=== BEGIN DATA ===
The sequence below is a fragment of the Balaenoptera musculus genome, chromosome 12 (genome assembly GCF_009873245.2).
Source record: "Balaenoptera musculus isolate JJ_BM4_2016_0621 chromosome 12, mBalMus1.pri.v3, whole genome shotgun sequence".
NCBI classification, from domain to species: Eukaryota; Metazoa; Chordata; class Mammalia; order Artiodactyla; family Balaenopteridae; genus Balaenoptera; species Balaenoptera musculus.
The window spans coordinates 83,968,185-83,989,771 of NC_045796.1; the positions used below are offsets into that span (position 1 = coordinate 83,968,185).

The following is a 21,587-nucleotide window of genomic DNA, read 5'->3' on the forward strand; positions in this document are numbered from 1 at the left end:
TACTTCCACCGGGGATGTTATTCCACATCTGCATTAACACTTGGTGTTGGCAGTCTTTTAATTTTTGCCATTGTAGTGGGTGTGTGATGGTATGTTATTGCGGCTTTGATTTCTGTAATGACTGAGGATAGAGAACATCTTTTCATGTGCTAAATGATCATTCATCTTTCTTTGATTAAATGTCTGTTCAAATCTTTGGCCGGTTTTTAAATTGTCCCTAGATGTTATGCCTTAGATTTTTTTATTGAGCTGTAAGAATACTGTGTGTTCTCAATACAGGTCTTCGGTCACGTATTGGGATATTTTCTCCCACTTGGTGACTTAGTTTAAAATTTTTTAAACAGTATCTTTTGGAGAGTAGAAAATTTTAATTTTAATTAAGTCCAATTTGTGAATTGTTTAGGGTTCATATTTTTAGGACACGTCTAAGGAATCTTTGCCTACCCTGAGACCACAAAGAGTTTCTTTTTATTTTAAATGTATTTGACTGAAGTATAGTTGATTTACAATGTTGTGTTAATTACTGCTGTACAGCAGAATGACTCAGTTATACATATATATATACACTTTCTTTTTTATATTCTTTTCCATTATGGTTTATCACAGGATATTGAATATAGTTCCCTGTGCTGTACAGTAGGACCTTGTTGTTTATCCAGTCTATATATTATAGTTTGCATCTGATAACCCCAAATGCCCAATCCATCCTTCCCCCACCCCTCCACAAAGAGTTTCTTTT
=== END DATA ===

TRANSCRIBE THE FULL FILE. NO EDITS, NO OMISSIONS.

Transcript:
The sequence below is a fragment of the Balaenoptera musculus genome, chromosome 12 (genome assembly GCF_009873245.2).
Source record: "Balaenoptera musculus isolate JJ_BM4_2016_0621 chromosome 12, mBalMus1.pri.v3, whole genome shotgun sequence".
NCBI classification, from domain to species: Eukaryota; Metazoa; Chordata; class Mammalia; order Artiodactyla; family Balaenopteridae; genus Balaenoptera; species Balaenoptera musculus.
The window spans coordinates 83,968,185-83,989,771 of NC_045796.1; the positions used below are offsets into that span (position 1 = coordinate 83,968,185).

The following is a 21,587-nucleotide window of genomic DNA, read 5'->3' on the forward strand; positions in this document are numbered from 1 at the left end:
TACTTCCACCGGGGATGTTATTCCACATCTGCATTAACACTTGGTGTTGGCAGTCTTTTAATTTTTGCCATTGTAGTGGGTGTGTGATGGTATGTTATTGCGGCTTTGATTTCTGTAATGACTGAGGATAGAGAACATCTTTTCATGTGCTAAATGATCATTCATCTTTCTTTGATTAAATGTCTGTTCAAATCTTTGGCCGGTTTTTAAATTGTCCCTAGATGTTATGCCTTAGATTTTTTTATTGAGCTGTAAGAATACTGTGTGTTCTCAATACAGGTCTTCGGTCACGTATTGGGATATTTTCTCCCACTTGGTGACTTAGTTTAAAATTTTTTAAACAGTATCTTTTGGAGAGTAGAAAATTTTAATTTTAATTAAGTCCAATTTGTGAATTGTTTAGGGTTCATATTTTTAGGACACGTCTAAGGAATCTTTGCCTACCCTGAGACCACAAAGAGTTTCTTTTTATTTTAAATGTATTTGACTGAAGTATAGTTGATTTACAATGTTGTGTTAATTACTGCTGTACAGCAGAATGACTCAGTTATACATATATATATACACTTTCTTTTTTATATTCTTTTCCATTATGGTTTATCACAGGATATTGAATATAGTTCCCTGTGCTGTACAGTAGGACCTTGTTGTTTATCCAGTCTATATATTATAGTTTGCATCTGATAACCCCAAATGCCCAATCCATCCTTCCCCCACCCCTCCACAAAGAGTTTCTTTT